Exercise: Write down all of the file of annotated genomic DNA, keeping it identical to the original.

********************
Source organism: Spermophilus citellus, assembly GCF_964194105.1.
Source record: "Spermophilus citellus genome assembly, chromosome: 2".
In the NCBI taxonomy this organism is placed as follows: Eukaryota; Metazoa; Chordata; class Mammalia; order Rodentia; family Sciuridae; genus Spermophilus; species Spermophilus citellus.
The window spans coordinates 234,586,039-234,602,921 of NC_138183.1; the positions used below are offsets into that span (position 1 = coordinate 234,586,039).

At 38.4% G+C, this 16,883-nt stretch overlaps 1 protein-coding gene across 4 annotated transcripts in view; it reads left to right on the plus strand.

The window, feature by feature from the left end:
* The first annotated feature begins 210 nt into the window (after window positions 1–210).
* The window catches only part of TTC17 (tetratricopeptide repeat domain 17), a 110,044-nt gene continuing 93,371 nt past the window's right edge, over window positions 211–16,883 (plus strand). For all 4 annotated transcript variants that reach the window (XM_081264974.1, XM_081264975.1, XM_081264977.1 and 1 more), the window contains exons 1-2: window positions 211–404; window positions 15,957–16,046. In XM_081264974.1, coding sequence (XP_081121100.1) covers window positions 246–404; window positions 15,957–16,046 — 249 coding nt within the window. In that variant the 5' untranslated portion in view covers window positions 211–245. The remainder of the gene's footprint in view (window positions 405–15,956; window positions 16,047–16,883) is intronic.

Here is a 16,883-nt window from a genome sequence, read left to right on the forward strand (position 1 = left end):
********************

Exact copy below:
Source organism: Spermophilus citellus, assembly GCF_964194105.1.
Source record: "Spermophilus citellus genome assembly, chromosome: 2".
In the NCBI taxonomy this organism is placed as follows: Eukaryota; Metazoa; Chordata; class Mammalia; order Rodentia; family Sciuridae; genus Spermophilus; species Spermophilus citellus.
The window spans coordinates 234,586,039-234,602,921 of NC_138183.1; the positions used below are offsets into that span (position 1 = coordinate 234,586,039).

At 38.4% G+C, this 16,883-nt stretch overlaps 1 protein-coding gene across 4 annotated transcripts in view; it reads left to right on the plus strand.

The window, feature by feature from the left end:
* The first annotated feature begins 210 nt into the window (after window positions 1–210).
* The window catches only part of TTC17 (tetratricopeptide repeat domain 17), a 110,044-nt gene continuing 93,371 nt past the window's right edge, over window positions 211–16,883 (plus strand). For all 4 annotated transcript variants that reach the window (XM_081264974.1, XM_081264975.1, XM_081264977.1 and 1 more), the window contains exons 1-2: window positions 211–404; window positions 15,957–16,046. In XM_081264974.1, coding sequence (XP_081121100.1) covers window positions 246–404; window positions 15,957–16,046 — 249 coding nt within the window. In that variant the 5' untranslated portion in view covers window positions 211–245. The remainder of the gene's footprint in view (window positions 405–15,956; window positions 16,047–16,883) is intronic.

Here is a 16,883-nt window from a genome sequence, read left to right on the forward strand (position 1 = left end):